10 Feb When the Worst Happens: Things to Do When You Are Laid Off
It’s the conversation that everyone dreads. You’ve been called into your boss’ office, or human resources. Your position is being eliminated. There is restructuring going on and the department is being merged. The company is being sold. Whatever the circumstances, you’re being laid off. There’s always a rush of emotions, from anger to panic to sadness, but it’s important not to react in the moment.
Things to do when you are laid off:
Don’t panic. The natural thing is to do something extreme, whether it’s immediately starting reaching out to contacts for job opportunities, or book a big vacation to get away from it all. But you shouldn’t do either. On the one hand, you’re emotionally not in a position to put your best foot forward for a new role. On the other hand, you need to understand your economic situation before laying out for big expenses.
Confide in someone you trust. You need the emotional support and objective brain of someone who can help you talk through your options. You will need to think about how you want to communicate your departure. And you’ll just need a cooler head to remind you that, as devastating as it is, getting laid off is one of the more common experiences of being in the workforce.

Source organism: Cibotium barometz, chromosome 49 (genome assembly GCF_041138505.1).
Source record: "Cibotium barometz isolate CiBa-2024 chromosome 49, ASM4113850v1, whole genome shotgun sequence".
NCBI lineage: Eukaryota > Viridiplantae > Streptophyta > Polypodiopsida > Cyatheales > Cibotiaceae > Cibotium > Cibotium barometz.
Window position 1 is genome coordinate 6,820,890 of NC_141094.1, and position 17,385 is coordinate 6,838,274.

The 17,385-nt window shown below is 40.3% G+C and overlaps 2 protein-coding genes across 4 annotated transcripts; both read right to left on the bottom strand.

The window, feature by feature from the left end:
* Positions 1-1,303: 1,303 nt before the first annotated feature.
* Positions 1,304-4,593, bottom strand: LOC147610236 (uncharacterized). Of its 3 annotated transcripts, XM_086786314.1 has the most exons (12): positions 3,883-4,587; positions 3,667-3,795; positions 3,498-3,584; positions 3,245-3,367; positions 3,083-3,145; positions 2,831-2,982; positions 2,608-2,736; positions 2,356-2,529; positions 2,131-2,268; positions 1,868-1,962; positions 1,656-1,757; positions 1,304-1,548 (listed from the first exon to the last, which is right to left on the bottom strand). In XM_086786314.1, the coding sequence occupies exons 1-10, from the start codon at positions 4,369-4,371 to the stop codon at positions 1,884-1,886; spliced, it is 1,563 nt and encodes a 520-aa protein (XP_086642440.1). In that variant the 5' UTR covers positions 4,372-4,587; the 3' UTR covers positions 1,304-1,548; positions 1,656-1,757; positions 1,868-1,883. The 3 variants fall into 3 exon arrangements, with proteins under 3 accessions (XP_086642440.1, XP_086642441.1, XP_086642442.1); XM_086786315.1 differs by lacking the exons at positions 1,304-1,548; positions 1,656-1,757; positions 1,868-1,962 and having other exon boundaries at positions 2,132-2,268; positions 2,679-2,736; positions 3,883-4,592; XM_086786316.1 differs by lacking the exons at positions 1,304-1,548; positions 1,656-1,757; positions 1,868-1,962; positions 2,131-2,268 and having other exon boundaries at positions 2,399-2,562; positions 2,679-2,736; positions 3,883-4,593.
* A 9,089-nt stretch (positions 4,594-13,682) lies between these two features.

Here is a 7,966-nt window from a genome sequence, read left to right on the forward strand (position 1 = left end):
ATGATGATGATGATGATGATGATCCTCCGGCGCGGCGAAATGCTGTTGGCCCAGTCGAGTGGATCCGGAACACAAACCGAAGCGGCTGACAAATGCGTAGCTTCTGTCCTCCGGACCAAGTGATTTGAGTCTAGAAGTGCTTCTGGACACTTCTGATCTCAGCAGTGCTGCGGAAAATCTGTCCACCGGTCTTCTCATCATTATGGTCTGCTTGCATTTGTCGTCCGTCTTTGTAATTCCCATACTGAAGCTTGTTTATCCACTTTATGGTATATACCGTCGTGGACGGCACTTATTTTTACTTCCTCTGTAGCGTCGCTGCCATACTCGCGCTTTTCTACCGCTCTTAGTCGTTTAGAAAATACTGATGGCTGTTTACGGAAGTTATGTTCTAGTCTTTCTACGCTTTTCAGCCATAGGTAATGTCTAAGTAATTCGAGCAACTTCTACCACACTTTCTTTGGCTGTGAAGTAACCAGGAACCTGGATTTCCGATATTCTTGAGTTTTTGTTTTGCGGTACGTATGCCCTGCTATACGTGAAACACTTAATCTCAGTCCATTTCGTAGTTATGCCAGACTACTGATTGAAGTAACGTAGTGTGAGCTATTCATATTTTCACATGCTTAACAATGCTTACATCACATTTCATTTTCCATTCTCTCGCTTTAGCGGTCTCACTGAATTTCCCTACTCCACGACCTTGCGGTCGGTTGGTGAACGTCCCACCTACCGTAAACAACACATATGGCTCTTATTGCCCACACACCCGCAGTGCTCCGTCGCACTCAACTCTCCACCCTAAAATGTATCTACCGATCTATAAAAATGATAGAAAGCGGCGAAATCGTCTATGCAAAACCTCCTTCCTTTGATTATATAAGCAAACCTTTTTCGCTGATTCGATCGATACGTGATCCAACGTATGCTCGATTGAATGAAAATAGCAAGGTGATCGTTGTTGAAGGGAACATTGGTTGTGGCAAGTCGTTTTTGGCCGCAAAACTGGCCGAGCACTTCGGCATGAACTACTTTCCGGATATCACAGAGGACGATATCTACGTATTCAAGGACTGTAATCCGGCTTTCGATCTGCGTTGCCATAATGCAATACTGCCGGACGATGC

Don’t burn bridges. Whether your company handled the situation aplomb or bungled the communication, don’t react in anger. It’s the unfortunate reality that circles run smaller than you think. Blasting someone today could hurt you later. And definitely stay off of social media for the first few days.
Get help. Be sure to get the help you need professionally. You might need a lawyer to review any severance agreement (some companies will provide someone to represent your interests). Consider discussing with an accountant any financial changes you need to make, even if just for the short term. And, if your company offers you outplacement services – take it.
Take stock of your situation. One of the things to do when you are laid off is to try to assess your professional network, your experience, and whether or not you have enjoyed this job.
[bctt tweet=”If you’ve been laid off, think about other next steps. Is this the opportunity to go in a completely different direction?”]
Sometimes people discover that the unexpected disconnect from a job is what they need to have time and space to consider other options. For others, it’s a good time to see on paper the experience they have gained and update their resume. But in either event, look for the positive aspect of being able to pull back and see your own big picture.
One of the most important things to do when you are laid off is keep perspective.
It will feel like the end of the world. It may feel personal, intentional, or like a betrayal. But often it really is just business. Organizations change, circumstances evolve, business needs move in new directions.
Although it sounds like obvious advice, there really is something to be said for stopping and being grateful for your health, loved ones, friends, and all the other things that are harder to replace than a job. There was life before this one, and there will be life after it.